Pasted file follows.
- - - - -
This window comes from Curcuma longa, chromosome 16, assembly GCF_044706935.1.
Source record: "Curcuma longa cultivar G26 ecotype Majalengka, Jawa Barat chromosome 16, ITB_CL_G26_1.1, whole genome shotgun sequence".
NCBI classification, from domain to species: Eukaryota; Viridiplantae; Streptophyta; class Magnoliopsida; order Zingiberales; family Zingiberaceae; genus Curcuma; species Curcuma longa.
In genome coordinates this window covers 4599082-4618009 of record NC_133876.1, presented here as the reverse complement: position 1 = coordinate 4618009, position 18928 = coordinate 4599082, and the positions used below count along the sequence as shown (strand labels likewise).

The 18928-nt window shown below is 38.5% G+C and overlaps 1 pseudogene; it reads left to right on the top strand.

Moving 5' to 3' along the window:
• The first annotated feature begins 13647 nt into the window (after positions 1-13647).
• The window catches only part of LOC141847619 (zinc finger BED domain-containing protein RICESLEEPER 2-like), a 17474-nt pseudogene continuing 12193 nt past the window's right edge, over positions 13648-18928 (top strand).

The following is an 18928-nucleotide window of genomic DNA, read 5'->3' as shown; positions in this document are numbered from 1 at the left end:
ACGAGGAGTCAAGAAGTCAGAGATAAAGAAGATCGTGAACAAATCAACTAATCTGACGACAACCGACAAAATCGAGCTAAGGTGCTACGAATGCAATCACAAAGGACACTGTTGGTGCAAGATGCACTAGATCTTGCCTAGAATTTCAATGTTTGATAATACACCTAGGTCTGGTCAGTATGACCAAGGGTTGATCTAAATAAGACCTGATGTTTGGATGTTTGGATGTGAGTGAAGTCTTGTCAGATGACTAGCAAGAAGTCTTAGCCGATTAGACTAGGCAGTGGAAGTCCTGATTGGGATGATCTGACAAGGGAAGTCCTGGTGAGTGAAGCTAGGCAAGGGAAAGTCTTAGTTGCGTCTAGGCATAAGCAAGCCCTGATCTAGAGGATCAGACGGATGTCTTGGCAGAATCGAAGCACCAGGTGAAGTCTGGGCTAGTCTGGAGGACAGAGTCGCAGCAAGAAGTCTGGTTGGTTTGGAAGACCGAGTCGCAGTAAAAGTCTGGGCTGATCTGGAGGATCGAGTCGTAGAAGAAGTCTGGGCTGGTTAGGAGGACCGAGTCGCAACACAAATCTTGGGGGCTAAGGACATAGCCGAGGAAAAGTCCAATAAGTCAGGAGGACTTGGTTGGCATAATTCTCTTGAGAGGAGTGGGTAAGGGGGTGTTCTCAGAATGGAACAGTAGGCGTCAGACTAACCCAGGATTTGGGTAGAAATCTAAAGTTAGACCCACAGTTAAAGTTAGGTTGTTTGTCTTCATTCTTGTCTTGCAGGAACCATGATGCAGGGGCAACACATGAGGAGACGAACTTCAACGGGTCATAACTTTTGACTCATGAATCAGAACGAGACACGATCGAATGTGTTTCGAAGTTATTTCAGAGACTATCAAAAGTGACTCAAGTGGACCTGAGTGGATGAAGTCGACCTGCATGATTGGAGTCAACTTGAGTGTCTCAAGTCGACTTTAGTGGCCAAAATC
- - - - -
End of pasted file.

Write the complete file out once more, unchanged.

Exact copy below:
This window comes from Curcuma longa, chromosome 16, assembly GCF_044706935.1.
Source record: "Curcuma longa cultivar G26 ecotype Majalengka, Jawa Barat chromosome 16, ITB_CL_G26_1.1, whole genome shotgun sequence".
NCBI classification, from domain to species: Eukaryota; Viridiplantae; Streptophyta; class Magnoliopsida; order Zingiberales; family Zingiberaceae; genus Curcuma; species Curcuma longa.
In genome coordinates this window covers 4599082-4618009 of record NC_133876.1, presented here as the reverse complement: position 1 = coordinate 4618009, position 18928 = coordinate 4599082, and the positions used below count along the sequence as shown (strand labels likewise).

The 18928-nt window shown below is 38.5% G+C and overlaps 1 pseudogene; it reads left to right on the top strand.

Moving 5' to 3' along the window:
• The first annotated feature begins 13647 nt into the window (after positions 1-13647).
• The window catches only part of LOC141847619 (zinc finger BED domain-containing protein RICESLEEPER 2-like), a 17474-nt pseudogene continuing 12193 nt past the window's right edge, over positions 13648-18928 (top strand).

The following is an 18928-nucleotide window of genomic DNA, read 5'->3' as shown; positions in this document are numbered from 1 at the left end:
ACGAGGAGTCAAGAAGTCAGAGATAAAGAAGATCGTGAACAAATCAACTAATCTGACGACAACCGACAAAATCGAGCTAAGGTGCTACGAATGCAATCACAAAGGACACTGTTGGTGCAAGATGCACTAGATCTTGCCTAGAATTTCAATGTTTGATAATACACCTAGGTCTGGTCAGTATGACCAAGGGTTGATCTAAATAAGACCTGATGTTTGGATGTTTGGATGTGAGTGAAGTCTTGTCAGATGACTAGCAAGAAGTCTTAGCCGATTAGACTAGGCAGTGGAAGTCCTGATTGGGATGATCTGACAAGGGAAGTCCTGGTGAGTGAAGCTAGGCAAGGGAAAGTCTTAGTTGCGTCTAGGCATAAGCAAGCCCTGATCTAGAGGATCAGACGGATGTCTTGGCAGAATCGAAGCACCAGGTGAAGTCTGGGCTAGTCTGGAGGACAGAGTCGCAGCAAGAAGTCTGGTTGGTTTGGAAGACCGAGTCGCAGTAAAAGTCTGGGCTGATCTGGAGGATCGAGTCGTAGAAGAAGTCTGGGCTGGTTAGGAGGACCGAGTCGCAACACAAATCTTGGGGGCTAAGGACATAGCCGAGGAAAAGTCCAATAAGTCAGGAGGACTTGGTTGGCATAATTCTCTTGAGAGGAGTGGGTAAGGGGGTGTTCTCAGAATGGAACAGTAGGCGTCAGACTAACCCAGGATTTGGGTAGAAATCTAAAGTTAGACCCACAGTTAAAGTTAGGTTGTTTGTCTTCATTCTTGTCTTGCAGGAACCATGATGCAGGGGCAACACATGAGGAGACGAACTTCAACGGGTCATAACTTTTGACTCATGAATCAGAACGAGACACGATCGAATGTGTTTCGAAGTTATTTCAGAGACTATCAAAAGTGACTCAAGTGGACCTGAGTGGATGAAGTCGACCTGCATGATTGGAGTCAACTTGAGTGTCTCAAGTCGACTTTAGTGGCCAAAATC